One of the last remaining hospitals serving Lower Manhattan may well close next year, despite opposition from local officials and health activists who say the lessons of the pandemic are going unheeded.
Mount Sinai Health System asked state officials last week to approve a plan to close Mount Sinai Beth Israel, a major provider of medical care for Lower East Side residents that was founded in 1889. The hospital system said its Beth Israel facility was losing money at too fast a pace and that it intended to shut it down in July 2024.
The closure would mean longer ambulance rides and wait times for some downtown residents having strokes and heart attacks, nurses who work at the hospital said. And it will most likely to lead to overcrowding and longer wait times in emergency rooms at hospitals farther uptown.
“People will likely die as a result,” said Sharlene Waylon, a nurse who has worked at the hospital for 41 years.
If it goes through, the hospital’s disappearance would leave the residents of Lower Manhattan with few major medical institutions. The largest hospital that would remain to serve that area would be NewYork-Presbyterian/Lower Manhattan hospital, a small institution that has fewer than 200 beds. Beth Israel, by contrast, officially has some 696 beds, although far fewer are staffed and some days only a quarter of them are filled with patients.
Most of the large hospitals serving neighborhoods that include Greenwich Village, the Lower East Side, Little Italy and Chinatown have been shuttered. In the last 20 years alone, Cabrini Hospital in the Gramercy Park neighborhood and St. Vincent’s Hospital in Greenwich Village have both closed.
“Lower Manhattan already has too few hospital beds, and the closure of Beth Israel will make that situation even worse,” said Lois Uttley, a longtime health care researcher and consultant who has tracked hospital consolidation and closures.
Just three years ago some hospitals were overwhelmed by a surge of patients during the first wave of the coronavirus pandemic. That was especially the case in Queens, where years of hospital closures left the few remaining hospitals, including Elmhurst, overwhelmed.
During the first deadly phase of the pandemic, Beth Israel cared for more than 1,700 Covid patients — 165 of whom died, according to state statistics.
“Hopefully New York State has learned its lessons from the pandemic when there was not enough hospital capacity,” Ms. Uttley said.
State hospital regulators must approve Mount Sinai’s request. In that sense, its application to close Beth Israel represents something of a test: Has the pandemic changed the state’s approach to hospital closures, which it traditionally has been willing to approve, and has even encouraged?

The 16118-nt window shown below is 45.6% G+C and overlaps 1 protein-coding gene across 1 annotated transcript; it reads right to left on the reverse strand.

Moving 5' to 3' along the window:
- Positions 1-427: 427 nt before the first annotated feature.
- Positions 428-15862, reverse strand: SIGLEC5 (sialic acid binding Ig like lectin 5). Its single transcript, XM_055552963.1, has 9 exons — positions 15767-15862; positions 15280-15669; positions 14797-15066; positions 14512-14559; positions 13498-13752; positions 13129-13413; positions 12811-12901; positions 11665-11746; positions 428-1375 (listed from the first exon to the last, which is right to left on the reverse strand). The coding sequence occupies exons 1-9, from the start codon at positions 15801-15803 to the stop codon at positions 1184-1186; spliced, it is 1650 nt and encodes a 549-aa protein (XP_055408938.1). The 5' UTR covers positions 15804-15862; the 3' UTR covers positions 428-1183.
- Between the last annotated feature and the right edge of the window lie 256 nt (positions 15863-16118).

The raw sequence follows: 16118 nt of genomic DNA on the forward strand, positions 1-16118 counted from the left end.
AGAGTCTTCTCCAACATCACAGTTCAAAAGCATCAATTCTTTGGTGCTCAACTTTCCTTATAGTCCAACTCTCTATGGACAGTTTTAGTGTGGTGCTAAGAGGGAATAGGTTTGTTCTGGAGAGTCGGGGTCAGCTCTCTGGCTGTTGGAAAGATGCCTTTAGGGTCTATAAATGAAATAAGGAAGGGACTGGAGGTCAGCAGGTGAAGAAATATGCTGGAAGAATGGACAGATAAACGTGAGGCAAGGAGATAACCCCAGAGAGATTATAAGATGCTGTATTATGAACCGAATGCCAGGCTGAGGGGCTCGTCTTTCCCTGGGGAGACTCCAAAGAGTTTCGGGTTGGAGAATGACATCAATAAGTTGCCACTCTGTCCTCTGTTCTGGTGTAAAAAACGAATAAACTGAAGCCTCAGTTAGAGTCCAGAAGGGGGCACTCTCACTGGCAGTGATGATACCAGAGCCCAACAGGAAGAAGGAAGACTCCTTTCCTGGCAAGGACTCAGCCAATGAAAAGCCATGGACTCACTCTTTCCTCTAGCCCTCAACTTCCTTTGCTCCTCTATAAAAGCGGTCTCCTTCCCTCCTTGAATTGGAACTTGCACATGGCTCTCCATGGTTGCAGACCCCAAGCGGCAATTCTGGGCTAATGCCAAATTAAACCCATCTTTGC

Far more surgeries and medical care occur on an outpatient basis or entirely outside of hospitals than in the past, which has been the logic behind some decisions to close hospitals. But the reduction in hospital beds has exacerbated crowding in emergency rooms at hospitals across the city.
Mount Sinai has said that with patient occupancy so low, its Beth Israel campus is set to lose $150 million a year. “These continued and growing losses pose a real existential threat to the viability and future of the entire Mount Sinai Health system,” the president of the Beth Israel campus, Elizabeth Sellman, wrote in a letter to the state Health Department on Oct. 25.
The letter noted that Mount Sinai had invested in new facilities downtown, including a large behavioral health center on Rivington Street that opened this year.
On Thursday afternoon, Rose Kacic, who was born at Beth Israel 30 years ago, was visiting the hospital to see her 59-year-old mother, who had a range of health issues.
“It’s upsetting to know they’re closing down,” she said. “It’s a very essential part of the community,” she added. Her three brothers were also born at Beth Israel, and she said it had been her family’s hospital ever since her mother moved to New York from Puerto Rico.
“Now I got to worry about where to go if something major happens,” she said, noting that Bellevue, the next closest hospital, was 10 blocks away.
The local assemblyman, Harvey Epstein, expressed concern that Mount Sinai’s decision to close Beth Israel was motivated by what the hospital’s property could fetch if it was sold to developers.
“Is this just a real estate grab for them?” Mr. Epstein wondered in a phone interview this week.
The history of Beth Israel is linked to the influx of Jewish immigrants from Russia and Eastern Europe who settled in the Lower East Side in the late 19th century. In 1889, a group of these newcomers decided to form a dispensary and later a hospital. Not only did the Lower East Side, emerging as one of the most densely packed places on earth, need medical institutions of its own, but the newcomers also sought kosher food and culturally appropriate treatment.
Mount Sinai Hospital, farther uptown, was originally founded to care for indigent Jews and was staffed by many Jewish doctors, but it was regarded as unwelcoming to the unassimilated Jews from Russia.
Mount Sinai’s plans to close Beth Israel did not come out of nowhere. Mount Sinai and Beth Israel have been part of the same system for a decade, ever since Mount Sinai, a leading hospital at the edge of the Upper East Side and Harlem, merged with Continuum Health Partners, which ran Beth Israel and two St. Luke’s-Roosevelt campuses.
In 2016, Mount Sinai proposed closing Beth Israel and replacing it with a much smaller hospital of just 70 beds. But that plan was shelved amid the pandemic.
Liset Cruz contributed reporting.